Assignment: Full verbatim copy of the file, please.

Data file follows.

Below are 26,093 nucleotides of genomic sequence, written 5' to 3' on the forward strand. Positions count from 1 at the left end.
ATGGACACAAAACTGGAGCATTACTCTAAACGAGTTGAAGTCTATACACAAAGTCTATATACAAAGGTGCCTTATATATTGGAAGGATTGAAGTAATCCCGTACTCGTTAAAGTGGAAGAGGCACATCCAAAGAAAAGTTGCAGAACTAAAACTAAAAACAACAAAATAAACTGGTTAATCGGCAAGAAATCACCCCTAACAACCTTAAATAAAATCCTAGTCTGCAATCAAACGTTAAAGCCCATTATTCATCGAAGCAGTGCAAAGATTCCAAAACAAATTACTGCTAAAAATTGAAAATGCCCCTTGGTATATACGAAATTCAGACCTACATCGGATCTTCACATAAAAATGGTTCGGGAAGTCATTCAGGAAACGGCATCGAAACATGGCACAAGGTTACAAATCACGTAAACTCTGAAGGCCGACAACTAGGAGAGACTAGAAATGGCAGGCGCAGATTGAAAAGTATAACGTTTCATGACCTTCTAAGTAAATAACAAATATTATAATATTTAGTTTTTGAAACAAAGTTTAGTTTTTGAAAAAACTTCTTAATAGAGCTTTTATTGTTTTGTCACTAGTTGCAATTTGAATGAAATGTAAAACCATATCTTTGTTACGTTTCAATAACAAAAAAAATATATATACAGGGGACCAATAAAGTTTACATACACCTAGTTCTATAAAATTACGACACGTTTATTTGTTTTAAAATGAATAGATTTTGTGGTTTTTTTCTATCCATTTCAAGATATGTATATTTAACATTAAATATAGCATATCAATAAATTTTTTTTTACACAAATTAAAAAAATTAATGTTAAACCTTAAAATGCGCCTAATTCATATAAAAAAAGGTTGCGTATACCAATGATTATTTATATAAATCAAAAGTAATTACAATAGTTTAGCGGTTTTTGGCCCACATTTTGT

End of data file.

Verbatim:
Below are 26,093 nucleotides of genomic sequence, written 5' to 3' on the forward strand. Positions count from 1 at the left end.
ATGGACACAAAACTGGAGCATTACTCTAAACGAGTTGAAGTCTATACACAAAGTCTATATACAAAGGTGCCTTATATATTGGAAGGATTGAAGTAATCCCGTACTCGTTAAAGTGGAAGAGGCACATCCAAAGAAAAGTTGCAGAACTAAAACTAAAAACAACAAAATAAACTGGTTAATCGGCAAGAAATCACCCCTAACAACCTTAAATAAAATCCTAGTCTGCAATCAAACGTTAAAGCCCATTATTCATCGAAGCAGTGCAAAGATTCCAAAACAAATTACTGCTAAAAATTGAAAATGCCCCTTGGTATATACGAAATTCAGACCTACATCGGATCTTCACATAAAAATGGTTCGGGAAGTCATTCAGGAAACGGCATCGAAACATGGCACAAGGTTACAAATCACGTAAACTCTGAAGGCCGACAACTAGGAGAGACTAGAAATGGCAGGCGCAGATTGAAAAGTATAACGTTTCATGACCTTCTAAGTAAATAACAAATATTATAATATTTAGTTTTTGAAACAAAGTTTAGTTTTTGAAAAAACTTCTTAATAGAGCTTTTATTGTTTTGTCACTAGTTGCAATTTGAATGAAATGTAAAACCATATCTTTGTTACGTTTCAATAACAAAAAAAATATATATACAGGGGACCAATAAAGTTTACATACACCTAGTTCTATAAAATTACGACACGTTTATTTGTTTTAAAATGAATAGATTTTGTGGTTTTTTTCTATCCATTTCAAGATATGTATATTTAACATTAAATATAGCATATCAATAAATTTTTTTTTACACAAATTAAAAAAATTAATGTTAAACCTTAAAATGCGCCTAATTCATATAAAAAAAGGTTGCGTATACCAATGATTATTTATATAAATCAAAAGTAATTACAATAGTTTAGCGGTTTTTGGCCCACATTTTGT